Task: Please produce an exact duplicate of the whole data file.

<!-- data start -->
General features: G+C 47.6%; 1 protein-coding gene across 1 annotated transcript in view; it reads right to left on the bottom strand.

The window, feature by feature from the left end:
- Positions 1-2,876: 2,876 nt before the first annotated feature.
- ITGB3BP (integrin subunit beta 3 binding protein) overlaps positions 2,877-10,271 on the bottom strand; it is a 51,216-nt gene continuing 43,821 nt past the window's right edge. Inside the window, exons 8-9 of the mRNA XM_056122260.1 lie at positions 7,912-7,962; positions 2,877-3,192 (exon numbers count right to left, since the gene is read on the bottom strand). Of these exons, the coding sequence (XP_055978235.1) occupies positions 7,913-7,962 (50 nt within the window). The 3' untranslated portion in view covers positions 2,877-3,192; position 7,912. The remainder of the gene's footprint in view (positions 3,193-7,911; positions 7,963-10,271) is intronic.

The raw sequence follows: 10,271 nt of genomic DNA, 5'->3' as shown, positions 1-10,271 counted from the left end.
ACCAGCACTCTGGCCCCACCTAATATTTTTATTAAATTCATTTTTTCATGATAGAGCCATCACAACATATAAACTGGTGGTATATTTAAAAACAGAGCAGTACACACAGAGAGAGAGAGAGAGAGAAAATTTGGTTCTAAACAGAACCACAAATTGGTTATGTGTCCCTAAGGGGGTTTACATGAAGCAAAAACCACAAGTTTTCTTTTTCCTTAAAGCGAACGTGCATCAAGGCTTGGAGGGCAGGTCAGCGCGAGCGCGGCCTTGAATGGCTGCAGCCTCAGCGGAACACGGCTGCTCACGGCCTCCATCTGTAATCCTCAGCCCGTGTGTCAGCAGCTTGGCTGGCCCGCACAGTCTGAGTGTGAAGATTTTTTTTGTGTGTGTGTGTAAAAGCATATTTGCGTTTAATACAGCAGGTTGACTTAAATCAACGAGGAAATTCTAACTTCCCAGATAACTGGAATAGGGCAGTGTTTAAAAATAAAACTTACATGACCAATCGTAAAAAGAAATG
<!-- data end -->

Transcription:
General features: G+C 47.6%; 1 protein-coding gene across 1 annotated transcript in view; it reads right to left on the bottom strand.

The window, feature by feature from the left end:
- Positions 1-2,876: 2,876 nt before the first annotated feature.
- ITGB3BP (integrin subunit beta 3 binding protein) overlaps positions 2,877-10,271 on the bottom strand; it is a 51,216-nt gene continuing 43,821 nt past the window's right edge. Inside the window, exons 8-9 of the mRNA XM_056122260.1 lie at positions 7,912-7,962; positions 2,877-3,192 (exon numbers count right to left, since the gene is read on the bottom strand). Of these exons, the coding sequence (XP_055978235.1) occupies positions 7,913-7,962 (50 nt within the window). The 3' untranslated portion in view covers positions 2,877-3,192; position 7,912. The remainder of the gene's footprint in view (positions 3,193-7,911; positions 7,963-10,271) is intronic.

The raw sequence follows: 10,271 nt of genomic DNA, 5'->3' as shown, positions 1-10,271 counted from the left end.
ACCAGCACTCTGGCCCCACCTAATATTTTTATTAAATTCATTTTTTCATGATAGAGCCATCACAACATATAAACTGGTGGTATATTTAAAAACAGAGCAGTACACACAGAGAGAGAGAGAGAGAGAAAATTTGGTTCTAAACAGAACCACAAATTGGTTATGTGTCCCTAAGGGGGTTTACATGAAGCAAAAACCACAAGTTTTCTTTTTCCTTAAAGCGAACGTGCATCAAGGCTTGGAGGGCAGGTCAGCGCGAGCGCGGCCTTGAATGGCTGCAGCCTCAGCGGAACACGGCTGCTCACGGCCTCCATCTGTAATCCTCAGCCCGTGTGTCAGCAGCTTGGCTGGCCCGCACAGTCTGAGTGTGAAGATTTTTTTTGTGTGTGTGTGTAAAAGCATATTTGCGTTTAATACAGCAGGTTGACTTAAATCAACGAGGAAATTCTAACTTCCCAGATAACTGGAATAGGGCAGTGTTTAAAAATAAAACTTACATGACCAATCGTAAAAAGAAATG